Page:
Employees’ interests to develop and grow their careers can be like a strong craving for their special food. They may hold it off for a little while. They may find a temporary substitute. But that hankering will persist until they truly satisfy the hunger. Sure, there are company training and career tools, and the semi- annual formal discussions, but the satisfaction of having career development served up on a regular basis, makes the manager the most crucial ingredient in providing the meal. When the manager is regularly involved in growth and career conversations, then engagement, retention and performance are increased.
Ranger, a two year old bloodhound was laid off this summer from the Polk County sheriff’s office due to budget cuts. Did he have a “ruff” time getting a job? No way. In no time at all he found a new job with the Bend Police Department. Did he have all the experience to meet the requirements: track missing people and locate evidence? Not yet. But Ranger is a good ole dog with inborn Bloodhound instincts, a pleasant personality and a base of police dog skills. Bend Police are thrilled to have him and will gladly train him for his new tasks. Corporate hiring managers would do well to hire the way the Bend Police Department hired Ranger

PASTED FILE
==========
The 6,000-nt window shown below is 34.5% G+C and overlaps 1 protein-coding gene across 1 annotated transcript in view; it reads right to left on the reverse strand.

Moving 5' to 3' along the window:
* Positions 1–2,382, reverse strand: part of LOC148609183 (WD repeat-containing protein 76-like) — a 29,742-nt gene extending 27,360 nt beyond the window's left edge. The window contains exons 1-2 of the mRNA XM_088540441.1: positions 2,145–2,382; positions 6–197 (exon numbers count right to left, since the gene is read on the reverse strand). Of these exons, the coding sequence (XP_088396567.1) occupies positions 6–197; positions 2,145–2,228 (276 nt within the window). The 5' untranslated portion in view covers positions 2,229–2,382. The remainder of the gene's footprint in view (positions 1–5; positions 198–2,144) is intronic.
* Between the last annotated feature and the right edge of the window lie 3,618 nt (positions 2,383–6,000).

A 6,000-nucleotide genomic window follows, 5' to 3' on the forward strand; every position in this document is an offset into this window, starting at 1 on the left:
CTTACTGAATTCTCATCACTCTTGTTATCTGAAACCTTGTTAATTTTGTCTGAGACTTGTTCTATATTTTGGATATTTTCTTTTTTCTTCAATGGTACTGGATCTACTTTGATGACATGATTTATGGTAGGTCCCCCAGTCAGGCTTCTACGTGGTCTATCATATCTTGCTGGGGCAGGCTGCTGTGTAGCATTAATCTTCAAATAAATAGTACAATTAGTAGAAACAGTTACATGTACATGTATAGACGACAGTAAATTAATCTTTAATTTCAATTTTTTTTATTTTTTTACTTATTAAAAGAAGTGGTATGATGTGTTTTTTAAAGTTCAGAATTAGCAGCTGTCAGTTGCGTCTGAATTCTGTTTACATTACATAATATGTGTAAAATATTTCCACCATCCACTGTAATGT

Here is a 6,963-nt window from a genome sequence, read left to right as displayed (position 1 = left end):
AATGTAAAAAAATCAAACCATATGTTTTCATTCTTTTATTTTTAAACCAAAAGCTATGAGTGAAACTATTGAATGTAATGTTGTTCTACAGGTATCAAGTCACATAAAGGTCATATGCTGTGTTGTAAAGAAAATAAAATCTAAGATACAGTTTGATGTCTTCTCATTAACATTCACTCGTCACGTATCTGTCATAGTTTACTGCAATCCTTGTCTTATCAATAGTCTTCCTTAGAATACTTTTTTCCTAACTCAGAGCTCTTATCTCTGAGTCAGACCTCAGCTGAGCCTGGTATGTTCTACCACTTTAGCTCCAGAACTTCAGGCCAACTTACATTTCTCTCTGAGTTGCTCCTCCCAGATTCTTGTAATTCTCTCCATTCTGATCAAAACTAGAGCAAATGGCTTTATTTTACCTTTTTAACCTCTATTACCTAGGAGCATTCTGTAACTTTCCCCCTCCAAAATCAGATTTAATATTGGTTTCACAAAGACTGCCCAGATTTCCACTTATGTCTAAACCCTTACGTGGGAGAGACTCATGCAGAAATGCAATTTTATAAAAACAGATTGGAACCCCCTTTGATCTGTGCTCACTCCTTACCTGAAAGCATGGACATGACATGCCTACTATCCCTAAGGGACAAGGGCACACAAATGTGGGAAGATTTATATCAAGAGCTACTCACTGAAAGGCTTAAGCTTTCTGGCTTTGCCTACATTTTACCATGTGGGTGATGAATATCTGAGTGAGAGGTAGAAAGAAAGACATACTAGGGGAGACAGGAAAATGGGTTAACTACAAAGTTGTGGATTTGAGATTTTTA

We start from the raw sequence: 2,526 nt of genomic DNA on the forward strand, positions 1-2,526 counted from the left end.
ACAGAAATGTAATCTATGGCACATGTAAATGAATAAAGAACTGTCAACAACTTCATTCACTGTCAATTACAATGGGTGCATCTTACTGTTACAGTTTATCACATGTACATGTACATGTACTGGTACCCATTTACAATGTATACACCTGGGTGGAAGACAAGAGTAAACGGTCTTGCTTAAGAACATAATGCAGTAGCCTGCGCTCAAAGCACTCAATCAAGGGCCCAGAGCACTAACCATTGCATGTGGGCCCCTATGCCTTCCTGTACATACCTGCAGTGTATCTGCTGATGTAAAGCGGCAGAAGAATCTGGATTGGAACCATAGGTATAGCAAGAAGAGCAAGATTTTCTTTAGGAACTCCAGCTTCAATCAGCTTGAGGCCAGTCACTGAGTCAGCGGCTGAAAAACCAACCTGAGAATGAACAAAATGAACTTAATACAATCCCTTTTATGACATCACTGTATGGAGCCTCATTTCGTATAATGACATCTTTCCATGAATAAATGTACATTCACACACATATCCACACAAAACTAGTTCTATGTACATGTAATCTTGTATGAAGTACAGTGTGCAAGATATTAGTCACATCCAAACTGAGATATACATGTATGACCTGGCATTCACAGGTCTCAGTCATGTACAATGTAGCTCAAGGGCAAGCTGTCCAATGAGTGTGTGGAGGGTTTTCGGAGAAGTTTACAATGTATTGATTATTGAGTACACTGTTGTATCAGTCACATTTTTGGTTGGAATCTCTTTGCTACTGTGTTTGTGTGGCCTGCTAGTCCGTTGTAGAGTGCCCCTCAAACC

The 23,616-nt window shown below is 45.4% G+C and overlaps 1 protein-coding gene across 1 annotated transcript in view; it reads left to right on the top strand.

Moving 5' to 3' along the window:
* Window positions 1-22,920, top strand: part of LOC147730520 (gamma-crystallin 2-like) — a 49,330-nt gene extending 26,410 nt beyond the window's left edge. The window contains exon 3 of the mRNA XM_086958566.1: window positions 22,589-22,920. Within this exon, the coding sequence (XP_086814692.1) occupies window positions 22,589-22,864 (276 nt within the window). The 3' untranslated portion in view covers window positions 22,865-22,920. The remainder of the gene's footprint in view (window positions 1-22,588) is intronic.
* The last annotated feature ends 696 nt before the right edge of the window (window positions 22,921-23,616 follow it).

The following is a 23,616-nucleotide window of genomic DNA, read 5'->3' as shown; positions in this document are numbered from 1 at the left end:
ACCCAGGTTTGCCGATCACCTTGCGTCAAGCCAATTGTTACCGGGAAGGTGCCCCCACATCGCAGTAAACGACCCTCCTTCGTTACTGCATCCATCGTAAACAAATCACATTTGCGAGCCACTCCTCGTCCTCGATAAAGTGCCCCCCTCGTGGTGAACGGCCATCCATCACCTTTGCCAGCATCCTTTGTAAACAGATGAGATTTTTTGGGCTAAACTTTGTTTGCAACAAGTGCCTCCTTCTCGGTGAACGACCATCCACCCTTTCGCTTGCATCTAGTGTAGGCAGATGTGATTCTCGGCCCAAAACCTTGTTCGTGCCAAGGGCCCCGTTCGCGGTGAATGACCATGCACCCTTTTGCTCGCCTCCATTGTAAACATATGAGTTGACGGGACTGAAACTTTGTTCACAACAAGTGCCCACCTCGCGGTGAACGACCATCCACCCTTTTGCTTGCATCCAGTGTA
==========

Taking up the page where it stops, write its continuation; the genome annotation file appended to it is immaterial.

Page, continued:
We’ve seen lots of articles lately on mentoring. We are impressed by all the potential development this method can deliver. But sometimes managers choose this solution for helping their employees grow and find out later it did not get the job done. Turns out, there is a better solution.
Why We Looked Behind the Door
One of the two foundational practices of exceptional development managers is “tap the psychological side of development.” We know that talking about anything psychological is bound to make many managers uncomfortable; they feel unprepared to use this in a conversation with employees. Yet it matters in ways that leaders may not even suspect.
During graduate school at Colorado State University, I was thrilled that Hewlett Packard, then a medium sized innovator with a big plant outside Fort Collins, offered me an internship. The assignment was to start right after my east coast winter break. On my eager drive back, a truck sideswiped me on a very snowy Interstate-70.